December 2, 2022

Should paracetamol be programmed?

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The TGA has launched a review to find out if changes to paracetamol programming and access controls are needed.

Australia is experiencing a spike in abuse and intentional overdose of over-the-counter painkillers.


Australia’s most commonly used over-the-counter painkiller is responsible for a steady rise in overdose rates.


Despite clear usage guidelines and most healthcare professionals assuming patients know how to use paracetamol, some misunderstandings about the drug’s safety – as well as its ease of access – contribute to misuse and accidental or intentional overdose.


In 2018-2019, non-opioid painkillers, including paracetamol, accounted for 11% of drug-related hospitalizations. Specifically, a 2019 study found that paracetamol-related hospital admissions in Australia increased by 3.8% per year between 2007-08 and 2016-17, prompting experts to call for a reduction in the size of packaging.


Although Paracetamol has dosage guidelines and restrictions from the Poisons Standard for pack sizes and strengths sold in the Australian market, there is currently no application to update these restrictions.


But the continued growth of paracetamol-related harms prompted the Therapeutic Goods Administration (TGA) to commission an independent report on the need to boost access to the drug.


The regulator cites concerns about ‘the number of poisonings and deliberate overdoses of paracetamol obtained from retail outlets’.


Supporting the review is Dr. Marguerite Tracy, member of the RACGP Expert Committee – Quality Care.


“It is appropriate for the TGA to review the timing and availability of any medicine available in Australia,” she said. newsGP.


“We have always known that paracetamol can be harmful above therapeutic/recommended doses – and rarely even at recommended doses in special circumstances, [such as] children, [people who are] very lean, or fasting.


“There is increasing complexity with paracetamol included with other painkillers – ibuprofen, caffeine, codeine – and in cold and flu preparations, which could lead to inadvertent consumption above the recommended dose. .”


“In addition, there are many unregulated sources of information available to the public that can also contribute to overuse, misuse, and deliberate overdose.”


The TGA review will cover analyzes of overdose reports, emergency room presentations, hospital admissions, adverse health effects and deaths attributable to paracetamol.


This will include a particular focus on ‘the contribution of paracetamol from general retail’ in Australia, with comparisons to other painkillers available over the counter.


A similar review of codeine led to the drug being updated in 2018, which subsequently led to a significant drop in its use and contribution to overdose rates.


Dr Tracy believes one solution to reducing the harm caused by paracetamol abuse is to follow the example of purchasing controls in parts of Europe.


“Pharmacy-only sales have proven effective in other countries [such as] Sweden and limiting the age of sale to 18 or over in Denmark have reduced paracetamol poisonings,” she said.


“Restricting package size, access points and age of purchase has been shown in other countries to reduce the rate of paracetamol poisoning presentations.”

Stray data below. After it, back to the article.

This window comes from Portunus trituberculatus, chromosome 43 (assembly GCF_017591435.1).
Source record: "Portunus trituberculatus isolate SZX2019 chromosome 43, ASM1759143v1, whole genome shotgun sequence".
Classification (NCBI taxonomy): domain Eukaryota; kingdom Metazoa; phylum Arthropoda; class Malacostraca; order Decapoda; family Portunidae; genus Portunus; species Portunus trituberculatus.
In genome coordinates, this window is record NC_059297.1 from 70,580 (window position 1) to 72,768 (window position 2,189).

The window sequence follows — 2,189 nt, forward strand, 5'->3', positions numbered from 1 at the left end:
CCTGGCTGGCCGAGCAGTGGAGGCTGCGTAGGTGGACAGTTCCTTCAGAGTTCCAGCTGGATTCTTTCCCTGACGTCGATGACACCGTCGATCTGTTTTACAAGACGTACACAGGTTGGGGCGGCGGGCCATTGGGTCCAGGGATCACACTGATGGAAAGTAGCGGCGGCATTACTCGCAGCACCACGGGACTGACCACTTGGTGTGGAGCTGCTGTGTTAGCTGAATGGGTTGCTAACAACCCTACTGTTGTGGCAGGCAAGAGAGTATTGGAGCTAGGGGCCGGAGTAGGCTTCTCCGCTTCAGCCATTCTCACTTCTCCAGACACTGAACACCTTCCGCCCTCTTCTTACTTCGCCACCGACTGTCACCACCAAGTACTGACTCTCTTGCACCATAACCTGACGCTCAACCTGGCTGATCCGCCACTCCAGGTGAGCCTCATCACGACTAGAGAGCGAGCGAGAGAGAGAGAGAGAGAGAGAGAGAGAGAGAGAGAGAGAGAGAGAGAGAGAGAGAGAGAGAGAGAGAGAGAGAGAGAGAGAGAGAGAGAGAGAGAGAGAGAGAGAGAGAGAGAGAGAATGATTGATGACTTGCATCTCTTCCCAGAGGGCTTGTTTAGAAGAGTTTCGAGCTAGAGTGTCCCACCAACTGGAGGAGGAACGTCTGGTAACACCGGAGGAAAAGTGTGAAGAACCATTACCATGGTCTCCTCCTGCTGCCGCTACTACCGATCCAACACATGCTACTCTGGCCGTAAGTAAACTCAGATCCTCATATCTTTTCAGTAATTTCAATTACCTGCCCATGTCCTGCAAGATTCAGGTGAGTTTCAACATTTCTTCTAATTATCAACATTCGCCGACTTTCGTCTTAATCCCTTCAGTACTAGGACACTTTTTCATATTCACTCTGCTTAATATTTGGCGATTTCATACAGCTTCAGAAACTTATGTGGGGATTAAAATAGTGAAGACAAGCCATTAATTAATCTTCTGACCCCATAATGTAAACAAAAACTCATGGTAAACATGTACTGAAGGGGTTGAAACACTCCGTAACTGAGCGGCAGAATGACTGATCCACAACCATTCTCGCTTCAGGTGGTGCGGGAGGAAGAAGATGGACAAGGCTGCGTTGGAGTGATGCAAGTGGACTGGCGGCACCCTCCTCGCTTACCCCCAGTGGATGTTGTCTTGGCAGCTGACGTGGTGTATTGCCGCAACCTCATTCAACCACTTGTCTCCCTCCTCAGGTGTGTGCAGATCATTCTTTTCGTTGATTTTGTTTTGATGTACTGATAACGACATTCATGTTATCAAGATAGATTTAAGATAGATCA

But, like the review of codeine restriction, Dr. Tracy cautions that the harm-reduction impact of an overdose must be weighed against the potential harms in terms of pain management.


GlaxoSmithKline, the pharmaceutical supplier of Panadol in Australia, does not support a regulatory overhaul of paracetamol, citing a current lack of evidence regarding misuse, but does support a potential restriction on the number of packs that can be purchased from unregistered sites. pharmaceuticals.


The TGA review will also predict the benefits and risks of current access to paracetamol, and possible outcomes in the community of changes in access to purchase, including “deliberate self-intoxication with other medications and the impacts on access to effective pain relief”.


Since paracetamol is often recommended as a first-line treatment for pain management, Dr. Tracy said healthcare professionals have a valuable role to play in educating about the potential risks of abuse and overdose. as part of supporting patient health literacy and quality medication use.


“GPs always have a role to play in the safe use of medicines,” she said.


“GPs prescribe and recommend paracetamol, which provides an educational opportunity about recommended total daily doses, the issue of multiple preparations containing paracetamol, and encourages people to ask the pharmacist when purchasing other products from interactions with prescribed medications.


“Additionally, GPs also manage mental health issues; in-depth discussions of the risks and benefits of medications, including paracetamol, are frequently undertaken.


The review will also examine relevant international findings related to paracetamol abuse and access controls, as well as the extent to which paracetamol is used in Australia generally.


“One outcome of the review could be a change in planning or could include other recommendations to minimize accidental and deliberate doses above the recommended therapeutic dose,” Dr. Tracy said.


The TGA report will be produced by a panel of independent experts and published in July 2022.



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